Let me, reader, draw your attention to a very important, and glossed over aspect of this current debate being sponsored by Corporate Australia.
In a previous life I was engaged in risk management. I worked as an analyst for banks, finance houses and brokers. The one element which I found to be missing from the overall risk management dogma of financiers today is one that I was taught back in the 1980’s.
“If it were your money you were lending, would you put it into this project?”
There is a disconnect between that simple mantra, and the drive today for profits engendered by ‘sales’. Granting funding to an entrepreneur, business (big or small) or project is, or should be, determined by risk. Insofar as Australian banks are concerned, risk is countered almost exclusively by collateral. Property, Equipment, Infrastructure. Tangible, obtainable and disposable collateral. Lending to corporates is always backed by the personal guarantees of the directors, who under the Corporations Act, are directly responsible for the activities of their companies. Even those guarantees are generally backed by property. Usually their own homes. Of course, every lender jumps on that boat. If you’re the second mortgagee on a 6 million dollar property, and the personal guarantee it supports amounts to 100 million, it’s only comfort value. There is nothing tangible in support of that guarantee, and unless you’re the first mortgagee, the registered charge isn’t worth spit.
When a Corporate approaches you for funding in the hundreds of millions of dollars, and the net worth of that Corporate doesn’t match the funding requested, you then need to look at who, or what, owns that Corporate. Very often, the nest of companies is deep and wide, acceptable collateral is too hard to get a grip on, and so the risk element increases. That’s just a small part of the overall risk – getting the money back if the project goes belly up. Depending on the complexity of the project, overall risk could be enormous and way beyond simply being repaid in the event of default.
So, if we look at this latest push by the major corporates in this country, and their ‘friends’ – the Keatings, Frasers, bank CEOs, et al – for access to superannuation savings of workers, we need to be asking the managers of those savings, “How do you assess ‘risk’?”
For example, Reinharts Roy Hill venture is not simply Roy Hill Pty Ltd. The ownership runs far deeper. Risk elements in regard to that project are vast. It’s not simply related to digging iron ore from the ground & selling it overseas. Yet, Reinhart, et al, would have us believe that she & her ilk are good for the money – from behind the shield of corporate law and a phalanx of skilled barristers – purely backed by a Bond over an extended period of time. A Bond is nothing more than an ardent promise. A contract. No collateral backing aside from the worth of the nested Corporates backing the project to which the Bond is to be applied. Would you lend YOUR money on that basis? Should we – the investors in our own superannuation holdings – be placing an unerring faith in the ability of our fund managers to accurately assess ‘risk’ on the basis of a promise in support of commodity based projects over extended periods of time? At less than market rates of return? Make no mistake, the returns WOULD be at less than market rate, else these Corporates would not be pushing for access to the funding.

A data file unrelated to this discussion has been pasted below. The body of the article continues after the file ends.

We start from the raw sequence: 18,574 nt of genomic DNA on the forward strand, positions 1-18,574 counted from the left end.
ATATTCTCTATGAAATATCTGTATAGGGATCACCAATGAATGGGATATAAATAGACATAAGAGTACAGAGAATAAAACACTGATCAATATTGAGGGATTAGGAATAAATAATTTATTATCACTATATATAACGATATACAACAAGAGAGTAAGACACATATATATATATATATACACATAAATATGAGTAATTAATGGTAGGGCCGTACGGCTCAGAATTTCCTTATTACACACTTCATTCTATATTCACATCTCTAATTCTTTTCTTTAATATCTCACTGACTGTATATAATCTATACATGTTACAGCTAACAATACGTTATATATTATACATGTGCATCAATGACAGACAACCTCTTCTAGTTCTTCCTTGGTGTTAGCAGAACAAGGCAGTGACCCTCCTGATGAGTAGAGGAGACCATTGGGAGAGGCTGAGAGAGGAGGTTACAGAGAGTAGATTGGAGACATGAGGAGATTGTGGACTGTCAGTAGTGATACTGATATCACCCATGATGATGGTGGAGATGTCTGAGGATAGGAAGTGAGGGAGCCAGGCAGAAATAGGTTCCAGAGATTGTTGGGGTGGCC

Go look at Roy Hill Pty Ltd’s website. You won’t find annual returns. Have a look at Hancock Prospecting Pty Ltd….no returns. Yet, we are being asked – through the auspices of our superannuation fund managers – to allow OUR funds which are ultimately intended to fully support us in retirement & old age, to be granted to national and international Corporates because they promise via a contractual arrangement not to default.
Paul Keating, as much as I respect his economic nous, has no dog in this fight. Neither does John Fraser, or David Neal, or even Linda Cunningham or Kristian Fok. Lindsay Fox does. Gina Reinhart does. Shayne Elliot does. Rod Eddington does, and Anthony Pratt certainly does.
Think about it. Do we understand how CBus Super or the Future Fund assess this ethereal but essential aspect of lending called RISK?